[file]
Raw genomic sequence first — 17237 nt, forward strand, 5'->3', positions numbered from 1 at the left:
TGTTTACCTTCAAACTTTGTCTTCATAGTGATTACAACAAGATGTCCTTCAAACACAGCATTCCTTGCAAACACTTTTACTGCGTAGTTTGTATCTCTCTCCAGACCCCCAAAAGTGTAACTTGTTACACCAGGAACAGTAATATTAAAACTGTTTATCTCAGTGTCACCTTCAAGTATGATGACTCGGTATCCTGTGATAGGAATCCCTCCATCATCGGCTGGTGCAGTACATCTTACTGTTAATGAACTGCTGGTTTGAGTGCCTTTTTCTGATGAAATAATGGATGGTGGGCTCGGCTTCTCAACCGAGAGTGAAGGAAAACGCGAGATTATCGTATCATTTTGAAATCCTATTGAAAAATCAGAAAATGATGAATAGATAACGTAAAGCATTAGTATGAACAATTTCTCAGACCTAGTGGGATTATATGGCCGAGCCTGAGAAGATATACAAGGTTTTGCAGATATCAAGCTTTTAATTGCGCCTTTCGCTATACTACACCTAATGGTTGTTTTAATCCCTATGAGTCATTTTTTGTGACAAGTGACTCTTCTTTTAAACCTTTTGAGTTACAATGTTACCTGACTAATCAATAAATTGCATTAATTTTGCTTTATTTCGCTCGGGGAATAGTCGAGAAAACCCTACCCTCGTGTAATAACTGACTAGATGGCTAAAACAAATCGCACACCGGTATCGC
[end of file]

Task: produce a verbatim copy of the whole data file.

Raw genomic sequence first — 17237 nt, forward strand, 5'->3', positions numbered from 1 at the left:
TGTTTACCTTCAAACTTTGTCTTCATAGTGATTACAACAAGATGTCCTTCAAACACAGCATTCCTTGCAAACACTTTTACTGCGTAGTTTGTATCTCTCTCCAGACCCCCAAAAGTGTAACTTGTTACACCAGGAACAGTAATATTAAAACTGTTTATCTCAGTGTCACCTTCAAGTATGATGACTCGGTATCCTGTGATAGGAATCCCTCCATCATCGGCTGGTGCAGTACATCTTACTGTTAATGAACTGCTGGTTTGAGTGCCTTTTTCTGATGAAATAATGGATGGTGGGCTCGGCTTCTCAACCGAGAGTGAAGGAAAACGCGAGATTATCGTATCATTTTGAAATCCTATTGAAAAATCAGAAAATGATGAATAGATAACGTAAAGCATTAGTATGAACAATTTCTCAGACCTAGTGGGATTATATGGCCGAGCCTGAGAAGATATACAAGGTTTTGCAGATATCAAGCTTTTAATTGCGCCTTTCGCTATACTACACCTAATGGTTGTTTTAATCCCTATGAGTCATTTTTTGTGACAAGTGACTCTTCTTTTAAACCTTTTGAGTTACAATGTTACCTGACTAATCAATAAATTGCATTAATTTTGCTTTATTTCGCTCGGGGAATAGTCGAGAAAACCCTACCCTCGTGTAATAACTGACTAGATGGCTAAAACAAATCGCACACCGGTATCGC